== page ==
Canton Township Firefighter Training Site for UAkron Firefighters
TWP TOWNSHIP. – Bianca Inman, a new member of the Wellington Fire Department for six months, has yet to fight a fire.
“Not one. But I’ve had a lot of car accidents,” she said Wednesday morning, standing among two dozen firefighters at the Canton Township Fire Department training center.
Following:Two firefighters were slightly injured in a house fire
Firefighters traveled from as far away as Toledo and Van Wert to participate in advanced training, courtesy of the township department and the University of Akron. The center is designed to give practicing firefighters hands-on experience in firefighting and rescue.
North Royalton Firefighter/Paramedic Joe Bates has been a firefighter for approximately 10 years.
The opportunity to practice “in an excellent training center like this is essential for us to become the best professionals we can be”.
The problem facing firefighters in big cities, he said, is the lack of manpower.
“Cities don’t allow labor to be where it should be,” Bates said. “We have to become more and more efficient with our numbers.”
Training in how to attack a fire and how to manage less manpower at the same time in a more realistic setting makes the experience at the Canton Township facility especially valuable, he said. he declares.
Hone their firefighting skills
“From a preparedness perspective, firefighters need fires to hone their skills,” said Rick Morabito, deputy chief of the Canton Township Fire Department. “Having realistic type training gives these firefighters exposure to what they might face in the event of a real fire.”
The joint four-day training program – Advanced Firefighter Training Days – is a first for the canton and the university. It takes place in the facility behind the Township Community Center on 38th Street SW.
Previously, the university’s firefighter training took place in Summit County, said Dennis Ragins, director of training for Akron U.
Courses covered include forcible entry and advanced search and survival techniques.
Each participant is already a certified firefighter. They receive the continuing education credits required by the state to participate.
“We teach firefighters what they would face in real life with limited personnel, basic skills but in real-world conditions,” said Matt Claflin, Akron Fire Department lieutenant and training chief. for the university program. Claflin is also a former Uniontown and Lakemore firefighter.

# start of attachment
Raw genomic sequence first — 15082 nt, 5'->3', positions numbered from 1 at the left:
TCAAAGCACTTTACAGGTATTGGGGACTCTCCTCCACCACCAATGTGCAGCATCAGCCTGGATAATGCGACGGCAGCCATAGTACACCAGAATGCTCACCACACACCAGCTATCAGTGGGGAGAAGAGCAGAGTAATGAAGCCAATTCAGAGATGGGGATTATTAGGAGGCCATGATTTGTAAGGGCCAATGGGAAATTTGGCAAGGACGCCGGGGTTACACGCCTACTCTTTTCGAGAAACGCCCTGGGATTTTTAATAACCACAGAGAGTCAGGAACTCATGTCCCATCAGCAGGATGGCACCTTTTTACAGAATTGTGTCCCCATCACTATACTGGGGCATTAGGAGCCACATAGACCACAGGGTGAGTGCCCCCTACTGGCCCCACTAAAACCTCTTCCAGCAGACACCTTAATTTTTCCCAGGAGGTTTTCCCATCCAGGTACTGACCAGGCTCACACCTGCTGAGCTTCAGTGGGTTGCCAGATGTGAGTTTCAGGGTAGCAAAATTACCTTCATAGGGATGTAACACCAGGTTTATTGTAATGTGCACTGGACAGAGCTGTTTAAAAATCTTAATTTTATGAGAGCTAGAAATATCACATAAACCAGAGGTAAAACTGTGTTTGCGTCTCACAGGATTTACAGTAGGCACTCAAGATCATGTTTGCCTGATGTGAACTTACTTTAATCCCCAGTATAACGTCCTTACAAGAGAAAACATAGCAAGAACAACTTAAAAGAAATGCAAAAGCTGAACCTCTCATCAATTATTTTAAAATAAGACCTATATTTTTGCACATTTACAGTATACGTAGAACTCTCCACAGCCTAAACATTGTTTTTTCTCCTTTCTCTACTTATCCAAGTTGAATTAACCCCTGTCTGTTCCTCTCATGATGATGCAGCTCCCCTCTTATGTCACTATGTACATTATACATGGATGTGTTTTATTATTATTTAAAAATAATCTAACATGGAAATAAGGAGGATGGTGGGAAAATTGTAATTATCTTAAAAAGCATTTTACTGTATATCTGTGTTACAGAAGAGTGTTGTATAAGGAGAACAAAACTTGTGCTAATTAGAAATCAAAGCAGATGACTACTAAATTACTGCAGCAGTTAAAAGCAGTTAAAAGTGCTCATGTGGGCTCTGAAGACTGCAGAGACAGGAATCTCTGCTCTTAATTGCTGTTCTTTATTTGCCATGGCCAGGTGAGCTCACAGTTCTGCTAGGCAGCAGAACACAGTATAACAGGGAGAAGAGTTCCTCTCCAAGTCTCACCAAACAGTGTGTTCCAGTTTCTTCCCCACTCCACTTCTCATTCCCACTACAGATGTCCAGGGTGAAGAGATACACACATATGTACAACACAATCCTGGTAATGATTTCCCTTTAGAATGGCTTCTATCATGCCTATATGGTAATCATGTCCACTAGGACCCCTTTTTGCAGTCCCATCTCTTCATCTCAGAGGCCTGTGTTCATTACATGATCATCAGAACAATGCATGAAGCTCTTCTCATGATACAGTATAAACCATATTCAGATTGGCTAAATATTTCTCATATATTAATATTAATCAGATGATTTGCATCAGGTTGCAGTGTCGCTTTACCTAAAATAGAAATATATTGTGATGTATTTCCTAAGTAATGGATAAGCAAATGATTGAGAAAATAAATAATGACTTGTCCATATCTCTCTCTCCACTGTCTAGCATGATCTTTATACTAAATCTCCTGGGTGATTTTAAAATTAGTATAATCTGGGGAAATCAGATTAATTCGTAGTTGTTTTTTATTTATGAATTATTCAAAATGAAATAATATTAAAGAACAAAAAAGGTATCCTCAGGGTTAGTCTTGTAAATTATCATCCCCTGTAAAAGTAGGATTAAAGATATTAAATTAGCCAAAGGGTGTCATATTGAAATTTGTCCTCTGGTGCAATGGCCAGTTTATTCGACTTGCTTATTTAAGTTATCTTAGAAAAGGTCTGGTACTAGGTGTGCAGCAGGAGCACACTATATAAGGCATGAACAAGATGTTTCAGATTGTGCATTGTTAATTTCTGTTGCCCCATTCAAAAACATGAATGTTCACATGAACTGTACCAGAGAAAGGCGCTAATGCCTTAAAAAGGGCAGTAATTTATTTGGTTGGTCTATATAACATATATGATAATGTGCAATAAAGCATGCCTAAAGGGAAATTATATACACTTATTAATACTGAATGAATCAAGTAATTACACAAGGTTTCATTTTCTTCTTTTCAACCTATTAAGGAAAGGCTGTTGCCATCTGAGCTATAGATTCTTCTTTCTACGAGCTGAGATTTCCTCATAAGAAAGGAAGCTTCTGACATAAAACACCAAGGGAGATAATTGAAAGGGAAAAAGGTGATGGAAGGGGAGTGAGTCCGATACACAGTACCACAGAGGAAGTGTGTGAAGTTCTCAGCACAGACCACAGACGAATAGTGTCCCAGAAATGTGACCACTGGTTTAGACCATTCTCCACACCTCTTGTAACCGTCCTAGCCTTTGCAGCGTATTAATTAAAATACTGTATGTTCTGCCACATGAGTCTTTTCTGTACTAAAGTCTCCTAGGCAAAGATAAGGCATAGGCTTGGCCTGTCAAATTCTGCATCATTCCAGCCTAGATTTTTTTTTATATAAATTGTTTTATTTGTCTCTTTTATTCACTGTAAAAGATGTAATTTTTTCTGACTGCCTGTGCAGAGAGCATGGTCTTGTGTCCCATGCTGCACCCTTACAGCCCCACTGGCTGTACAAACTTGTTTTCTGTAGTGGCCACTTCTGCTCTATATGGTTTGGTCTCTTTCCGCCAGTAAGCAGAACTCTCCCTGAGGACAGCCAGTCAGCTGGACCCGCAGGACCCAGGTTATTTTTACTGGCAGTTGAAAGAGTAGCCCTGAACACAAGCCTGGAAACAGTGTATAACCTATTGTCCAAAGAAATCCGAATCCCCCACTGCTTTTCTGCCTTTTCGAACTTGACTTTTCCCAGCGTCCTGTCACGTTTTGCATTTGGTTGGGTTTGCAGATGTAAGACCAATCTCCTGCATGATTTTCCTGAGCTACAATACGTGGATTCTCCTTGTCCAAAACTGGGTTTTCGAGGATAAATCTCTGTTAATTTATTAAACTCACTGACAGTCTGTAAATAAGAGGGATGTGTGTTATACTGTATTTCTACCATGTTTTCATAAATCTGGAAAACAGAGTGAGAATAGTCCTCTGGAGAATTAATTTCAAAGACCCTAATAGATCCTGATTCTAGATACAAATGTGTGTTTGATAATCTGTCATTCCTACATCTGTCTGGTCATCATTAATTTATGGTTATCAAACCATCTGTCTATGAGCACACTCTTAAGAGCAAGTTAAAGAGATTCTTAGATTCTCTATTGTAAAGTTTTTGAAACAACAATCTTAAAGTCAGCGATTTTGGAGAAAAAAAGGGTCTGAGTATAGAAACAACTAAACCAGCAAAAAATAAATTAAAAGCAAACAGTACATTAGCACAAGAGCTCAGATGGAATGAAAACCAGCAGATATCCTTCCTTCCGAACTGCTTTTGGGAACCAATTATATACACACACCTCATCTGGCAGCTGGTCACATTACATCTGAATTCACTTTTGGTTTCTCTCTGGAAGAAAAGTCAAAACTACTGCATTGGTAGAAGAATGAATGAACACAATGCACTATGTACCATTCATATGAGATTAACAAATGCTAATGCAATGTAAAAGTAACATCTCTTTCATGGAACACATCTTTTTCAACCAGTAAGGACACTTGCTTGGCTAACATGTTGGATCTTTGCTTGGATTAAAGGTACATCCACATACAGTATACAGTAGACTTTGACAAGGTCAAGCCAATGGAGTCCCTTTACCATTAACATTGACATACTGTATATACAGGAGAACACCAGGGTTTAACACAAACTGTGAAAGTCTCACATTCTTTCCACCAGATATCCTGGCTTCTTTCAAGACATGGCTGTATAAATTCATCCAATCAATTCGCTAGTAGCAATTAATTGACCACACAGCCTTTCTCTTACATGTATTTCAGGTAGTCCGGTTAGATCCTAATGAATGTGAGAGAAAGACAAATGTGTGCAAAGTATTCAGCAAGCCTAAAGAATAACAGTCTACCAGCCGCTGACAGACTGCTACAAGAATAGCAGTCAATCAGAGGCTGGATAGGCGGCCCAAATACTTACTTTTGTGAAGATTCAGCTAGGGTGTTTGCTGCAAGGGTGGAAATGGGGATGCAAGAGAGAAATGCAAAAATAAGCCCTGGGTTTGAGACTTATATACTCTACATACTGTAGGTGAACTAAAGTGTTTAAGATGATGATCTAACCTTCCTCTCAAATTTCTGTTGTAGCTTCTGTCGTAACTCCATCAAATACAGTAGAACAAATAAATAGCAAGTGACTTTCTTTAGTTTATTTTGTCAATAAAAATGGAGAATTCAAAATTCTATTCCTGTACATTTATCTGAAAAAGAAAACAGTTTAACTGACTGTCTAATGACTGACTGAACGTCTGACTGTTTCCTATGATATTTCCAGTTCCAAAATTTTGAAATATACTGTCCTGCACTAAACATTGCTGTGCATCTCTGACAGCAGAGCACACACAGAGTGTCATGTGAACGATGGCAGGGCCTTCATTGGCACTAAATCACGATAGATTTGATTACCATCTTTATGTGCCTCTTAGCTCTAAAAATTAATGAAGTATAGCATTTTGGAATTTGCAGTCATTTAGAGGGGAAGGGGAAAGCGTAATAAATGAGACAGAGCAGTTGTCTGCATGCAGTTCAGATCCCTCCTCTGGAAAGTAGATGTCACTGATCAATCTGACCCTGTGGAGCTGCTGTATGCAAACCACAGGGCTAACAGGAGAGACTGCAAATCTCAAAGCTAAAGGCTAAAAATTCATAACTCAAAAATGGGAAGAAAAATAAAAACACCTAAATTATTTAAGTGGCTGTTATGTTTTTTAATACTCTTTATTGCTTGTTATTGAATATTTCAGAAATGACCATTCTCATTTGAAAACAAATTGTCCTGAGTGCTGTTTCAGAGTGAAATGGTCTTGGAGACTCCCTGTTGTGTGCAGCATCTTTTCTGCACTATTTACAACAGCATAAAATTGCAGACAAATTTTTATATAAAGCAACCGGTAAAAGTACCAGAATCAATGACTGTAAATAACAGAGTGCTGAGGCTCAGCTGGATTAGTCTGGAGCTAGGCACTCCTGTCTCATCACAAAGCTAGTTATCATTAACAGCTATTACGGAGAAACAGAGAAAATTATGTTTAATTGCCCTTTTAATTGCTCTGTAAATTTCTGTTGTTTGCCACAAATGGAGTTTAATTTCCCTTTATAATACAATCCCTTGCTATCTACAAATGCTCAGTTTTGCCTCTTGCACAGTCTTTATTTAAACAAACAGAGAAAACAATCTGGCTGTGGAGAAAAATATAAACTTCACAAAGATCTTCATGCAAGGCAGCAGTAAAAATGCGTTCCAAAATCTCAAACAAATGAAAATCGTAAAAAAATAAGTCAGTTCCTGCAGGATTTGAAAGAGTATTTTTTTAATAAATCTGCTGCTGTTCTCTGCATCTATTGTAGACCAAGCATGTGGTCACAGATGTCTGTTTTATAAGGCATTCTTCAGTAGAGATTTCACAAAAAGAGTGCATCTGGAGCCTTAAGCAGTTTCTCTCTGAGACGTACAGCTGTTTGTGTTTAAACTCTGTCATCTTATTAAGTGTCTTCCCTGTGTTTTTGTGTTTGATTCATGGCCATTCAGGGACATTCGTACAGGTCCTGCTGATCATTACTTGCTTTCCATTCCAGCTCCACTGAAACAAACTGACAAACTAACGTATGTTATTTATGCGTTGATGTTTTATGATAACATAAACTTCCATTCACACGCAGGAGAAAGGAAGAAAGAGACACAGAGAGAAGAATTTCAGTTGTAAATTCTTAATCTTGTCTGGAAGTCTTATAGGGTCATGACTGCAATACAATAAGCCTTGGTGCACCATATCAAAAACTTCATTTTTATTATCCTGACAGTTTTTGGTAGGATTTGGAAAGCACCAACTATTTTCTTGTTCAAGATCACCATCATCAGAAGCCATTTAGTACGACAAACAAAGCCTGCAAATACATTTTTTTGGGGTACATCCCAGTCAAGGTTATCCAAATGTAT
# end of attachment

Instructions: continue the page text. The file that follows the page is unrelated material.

Claflin said most small departments don’t have training budgets or practice locations, and most don’t regularly deal with fires.
The fires at the training center are real and under control. The site has a three-story mobile training tower secured by a grant from FEMA.
Morabito said he could be moved to any fire department in the county so firefighters could perform “high-angle rope rescues,” he said.
The training center also includes a fixed facility, modified shipping containers that contain two combustion chambers inside which Class A materials – fabric, wood, paper, rubber and many plastics – can be burned in the framework of the exercise.
Pallets stuffed with straw are set on fire, filling the chambers with smoke.
“We built a real ‘home’ out of the burned building,” Claflin said. “We set it up like a real ranch-style house with furniture and everything.”
The room contains a bathroom with toilet, bathtub and sink, a living room, a kitchen and a bedroom with toys, blankets, clothes and decorations.
“We make it as real as possible,” Claflin said, because they are typical obstacles that firefighters fighting their way through blinding, thick smoke in any burning house would have to navigate.
Rescue techniques used
The second floor of the bedroom is a simulated bedroom on the second floor, also complete with furniture and imaginary figures, or mannequins.
Each is made up of rebar, plated weights, and chains at its joints, such as the elbows and knees. Claflin said the average adult male weighs 175 pounds, so the weight had to be simulated so rescue firefighters could experience lifting and carrying someone that heavy safely.
“We have the rebar to make it look like the real weight of a real victim,” he said. “What we want to convey here is the realism of these scenarios.”
In one drill, firefighters throw a ladder down the closed second-story window and break the bar or “window frame” that runs through the middle so that firefighters carrying casualties through the burning “chamber” can put back these victims to firefighters on the ladder.
“They should break the window like they should in real life,” Claflin said.
In another exercise, mannequins were placed near the door through which firefighters enter because statistics show that is where they try to escape.
The firefighters in training were not notified.
“Some (firefighters) will walk past them,” Claflin said.
Contact Lori at 330-580-8309 or [email protected]
On Twitter: @lsteineckREP